Credits: Fabian Nicieza (writer), Joe Madureira (penciler), Mark Farmer (inker), Chris Eliopoulos (letterer), Glynis Oliver (colorist)
In Sarajevo, Deadpool stops a group of mercenaries sent to kill him. Deadpool’s friend Weasel tells him that there’s a price on his head to prevent him from collecting his former employer Tolliver’s estate. Kane shows up, wanting to know where to find Deadpool’s ex-girlfriend Vanessa. Deadpool’s also been looking for her. They fight for a while until they realize that neither one knows where she is. Kane tells Deadpool that someone called Slayback has returned and wants him dead. Meanwhile, Juggernaut retrieves Black Tom from a genetic research facility in France and learns that his body is now drastically altered. In India, Nyko sends the Courier orders to have the Executive Elite kill Deadpool for his role in Pico’s death.
Not surprisingly, this limited series is a follow-up to a lot of the previous events in X-Force. Tolliver was Deadpool’s employer from earlier issues of that series. Pico was a midget stooge of Tolliver’s who was killed during Deadpool’s fight with Cable. Black Tom was critically injured by Cable and rescued by Deadpool on Tolliver’s orders. Kane and Deadpool know each other from a later iteration of the Weapon X project.
Weasel, Slayback, Nyko, and the Courier all make their first appearances here. The Executive Elite are also mentioned but not seen. Many of these characters would continue to show up on the fringes of X-continuity, almost exclusively written by Fabian Nicieza.
This issue has a cardstock cover with raised Deadpool figure.
Not only is this the debut of yet another X-related limited series from 1993, but it’s the second one to star a villain. Deadpool was still a new character at this time, having only appeared five or six times over the course of two years. I’m not sure why Deadpool was chosen to headline his own limited series, but Marvel was pumping out as much X-product as possible during this summer, so Deadpool was probably considered a strong enough personality to at least carry a few issues. There’s no attempt to reform Deadpool in this issue, but he never comes across as villainous either. He spends most of the issue defending himself from people who attacked first (which describes a typical X-Men adventure, if you think about it). The story ties together the various X-Force subplots relating to the mysterious Tolliver, which implies that maybe someone had a plan for some of this stuff after all. Even though the story relies on a decent amount of continuity, Nicieza maintains a steady pace throughout the issue. Deadpool, even as a paid killer, comes across as more likable and less annoying than many of the actual heroes in the X-books during this time.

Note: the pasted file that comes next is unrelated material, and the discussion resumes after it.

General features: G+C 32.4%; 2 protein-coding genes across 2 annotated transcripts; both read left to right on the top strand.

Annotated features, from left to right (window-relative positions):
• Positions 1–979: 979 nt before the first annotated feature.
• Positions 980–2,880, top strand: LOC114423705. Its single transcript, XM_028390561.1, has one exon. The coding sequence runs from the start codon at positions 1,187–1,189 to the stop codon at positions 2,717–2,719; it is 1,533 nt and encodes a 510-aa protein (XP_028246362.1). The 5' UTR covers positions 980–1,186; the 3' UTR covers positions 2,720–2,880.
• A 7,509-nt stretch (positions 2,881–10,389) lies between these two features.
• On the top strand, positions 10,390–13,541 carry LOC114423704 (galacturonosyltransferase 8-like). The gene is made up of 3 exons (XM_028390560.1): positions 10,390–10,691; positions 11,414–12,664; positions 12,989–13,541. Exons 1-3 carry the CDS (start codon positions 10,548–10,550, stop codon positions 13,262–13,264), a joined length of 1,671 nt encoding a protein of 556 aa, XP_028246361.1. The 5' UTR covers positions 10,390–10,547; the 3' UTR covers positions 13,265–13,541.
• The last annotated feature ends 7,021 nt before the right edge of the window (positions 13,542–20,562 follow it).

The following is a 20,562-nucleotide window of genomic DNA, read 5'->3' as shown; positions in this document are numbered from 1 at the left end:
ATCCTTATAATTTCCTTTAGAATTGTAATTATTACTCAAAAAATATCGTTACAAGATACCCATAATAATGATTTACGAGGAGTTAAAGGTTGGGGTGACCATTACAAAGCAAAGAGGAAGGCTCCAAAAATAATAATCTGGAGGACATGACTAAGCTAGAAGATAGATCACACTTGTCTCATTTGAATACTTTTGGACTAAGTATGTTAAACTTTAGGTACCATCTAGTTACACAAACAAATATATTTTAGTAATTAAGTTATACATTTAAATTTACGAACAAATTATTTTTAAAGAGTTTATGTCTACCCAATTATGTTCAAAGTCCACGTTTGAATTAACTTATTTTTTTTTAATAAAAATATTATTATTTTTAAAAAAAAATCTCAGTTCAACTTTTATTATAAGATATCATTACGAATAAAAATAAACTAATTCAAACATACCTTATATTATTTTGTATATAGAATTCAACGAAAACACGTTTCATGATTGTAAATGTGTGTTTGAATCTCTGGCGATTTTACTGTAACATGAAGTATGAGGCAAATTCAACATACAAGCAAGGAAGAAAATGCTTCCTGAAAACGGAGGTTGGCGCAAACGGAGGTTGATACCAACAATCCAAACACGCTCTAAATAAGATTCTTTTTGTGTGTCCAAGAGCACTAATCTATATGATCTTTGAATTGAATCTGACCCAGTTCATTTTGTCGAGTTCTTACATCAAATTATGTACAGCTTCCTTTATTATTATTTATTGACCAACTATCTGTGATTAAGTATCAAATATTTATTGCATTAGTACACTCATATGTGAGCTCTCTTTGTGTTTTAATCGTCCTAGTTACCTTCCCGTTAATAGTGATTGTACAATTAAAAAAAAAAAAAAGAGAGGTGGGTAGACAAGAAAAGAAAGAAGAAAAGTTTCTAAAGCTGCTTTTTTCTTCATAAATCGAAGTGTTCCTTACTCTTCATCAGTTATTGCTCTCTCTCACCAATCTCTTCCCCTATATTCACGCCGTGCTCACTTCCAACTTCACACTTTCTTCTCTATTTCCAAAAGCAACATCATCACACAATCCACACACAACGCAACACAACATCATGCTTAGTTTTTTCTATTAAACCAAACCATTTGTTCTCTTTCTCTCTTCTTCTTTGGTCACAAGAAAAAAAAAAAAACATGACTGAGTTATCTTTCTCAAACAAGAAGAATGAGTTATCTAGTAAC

This is Joe Madureira’s first major project, even though it seemed to have been forgotten after Madureira exploded with Uncanny X-Men (this mini might not have even made the ranks of a Wizard “Hot Pick”…can you imagine?). His work on this limited series impressed Erik Larsen enough to offer Madureira an issue of the short-lived Vanguard series to draw for Image Comics. Supposedly, this inspired Bob Harras to give Madureira the job on Uncanny out of fear that Image would recruit another hot Marvel talent. With his cartoonish, exaggerated figures and rubbery anatomy, Madureira would’ve been a good fit at Image, although his work is thankfully devoid of a lot of the ugly crosshatching of this era. I loved the art in this comic as a kid and still think it looks pretty good. Deadpool is a bizarre choice to carry a series (a hideously deformed assassin with a wacky sense of humor?), but Madureira’s cartoonish art takes some of the edge off the premise. Most of the Image-style art popular at this time was either directly or indirectly inspired by Michael Golden and Art Adams. Madureira owes something to those guys, but he also draws heavily upon Golden and Adams’ original inspiration, manga. Madureira’s art would move further away from Western comics, and within a few years, his influence led to the rise of faux-manga work in American superhero comics. Even though he was probably the most popular artist of the late ‘90s, Madureira’s recent return to comics wasn’t exactly met with a very favorable reaction. I realize that most of the ire of Ultimates 3 was over the writing, but Madureira’s art didn't seem to be generating the same old excitement either. Even if a lot of fans have moved on, I don’t see his early efforts as embarrassing at all, and can certainly understand why he became so popular.